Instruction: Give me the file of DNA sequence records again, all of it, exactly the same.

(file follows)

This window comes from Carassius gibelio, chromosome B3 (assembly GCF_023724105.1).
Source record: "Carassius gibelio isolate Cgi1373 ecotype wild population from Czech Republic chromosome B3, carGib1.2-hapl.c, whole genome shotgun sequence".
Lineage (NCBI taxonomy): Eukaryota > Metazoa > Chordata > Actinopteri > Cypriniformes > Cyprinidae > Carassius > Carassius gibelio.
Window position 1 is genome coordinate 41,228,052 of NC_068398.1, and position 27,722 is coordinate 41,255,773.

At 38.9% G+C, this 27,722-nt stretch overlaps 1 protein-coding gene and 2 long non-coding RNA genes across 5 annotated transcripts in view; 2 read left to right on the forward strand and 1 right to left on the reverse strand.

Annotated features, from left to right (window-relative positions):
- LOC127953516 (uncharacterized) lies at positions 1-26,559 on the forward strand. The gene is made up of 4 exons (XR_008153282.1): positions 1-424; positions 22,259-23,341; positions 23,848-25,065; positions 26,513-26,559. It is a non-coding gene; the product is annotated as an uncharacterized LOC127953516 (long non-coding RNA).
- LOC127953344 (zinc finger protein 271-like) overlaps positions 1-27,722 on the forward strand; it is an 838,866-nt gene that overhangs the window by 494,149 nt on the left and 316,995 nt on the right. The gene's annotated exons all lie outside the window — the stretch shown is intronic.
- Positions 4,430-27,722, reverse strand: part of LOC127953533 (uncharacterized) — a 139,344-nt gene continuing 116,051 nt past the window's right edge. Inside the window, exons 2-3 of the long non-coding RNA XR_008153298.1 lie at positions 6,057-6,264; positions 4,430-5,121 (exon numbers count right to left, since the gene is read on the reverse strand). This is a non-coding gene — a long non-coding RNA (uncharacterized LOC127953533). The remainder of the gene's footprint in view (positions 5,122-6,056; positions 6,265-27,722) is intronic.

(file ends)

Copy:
This window comes from Carassius gibelio, chromosome B3 (assembly GCF_023724105.1).
Source record: "Carassius gibelio isolate Cgi1373 ecotype wild population from Czech Republic chromosome B3, carGib1.2-hapl.c, whole genome shotgun sequence".
Lineage (NCBI taxonomy): Eukaryota > Metazoa > Chordata > Actinopteri > Cypriniformes > Cyprinidae > Carassius > Carassius gibelio.
Window position 1 is genome coordinate 41,228,052 of NC_068398.1, and position 27,722 is coordinate 41,255,773.

At 38.9% G+C, this 27,722-nt stretch overlaps 1 protein-coding gene and 2 long non-coding RNA genes across 5 annotated transcripts in view; 2 read left to right on the forward strand and 1 right to left on the reverse strand.

Annotated features, from left to right (window-relative positions):
- LOC127953516 (uncharacterized) lies at positions 1-26,559 on the forward strand. The gene is made up of 4 exons (XR_008153282.1): positions 1-424; positions 22,259-23,341; positions 23,848-25,065; positions 26,513-26,559. It is a non-coding gene; the product is annotated as an uncharacterized LOC127953516 (long non-coding RNA).
- LOC127953344 (zinc finger protein 271-like) overlaps positions 1-27,722 on the forward strand; it is an 838,866-nt gene that overhangs the window by 494,149 nt on the left and 316,995 nt on the right. The gene's annotated exons all lie outside the window — the stretch shown is intronic.
- Positions 4,430-27,722, reverse strand: part of LOC127953533 (uncharacterized) — a 139,344-nt gene continuing 116,051 nt past the window's right edge. Inside the window, exons 2-3 of the long non-coding RNA XR_008153298.1 lie at positions 6,057-6,264; positions 4,430-5,121 (exon numbers count right to left, since the gene is read on the reverse strand). This is a non-coding gene — a long non-coding RNA (uncharacterized LOC127953533). The remainder of the gene's footprint in view (positions 5,122-6,056; positions 6,265-27,722) is intronic.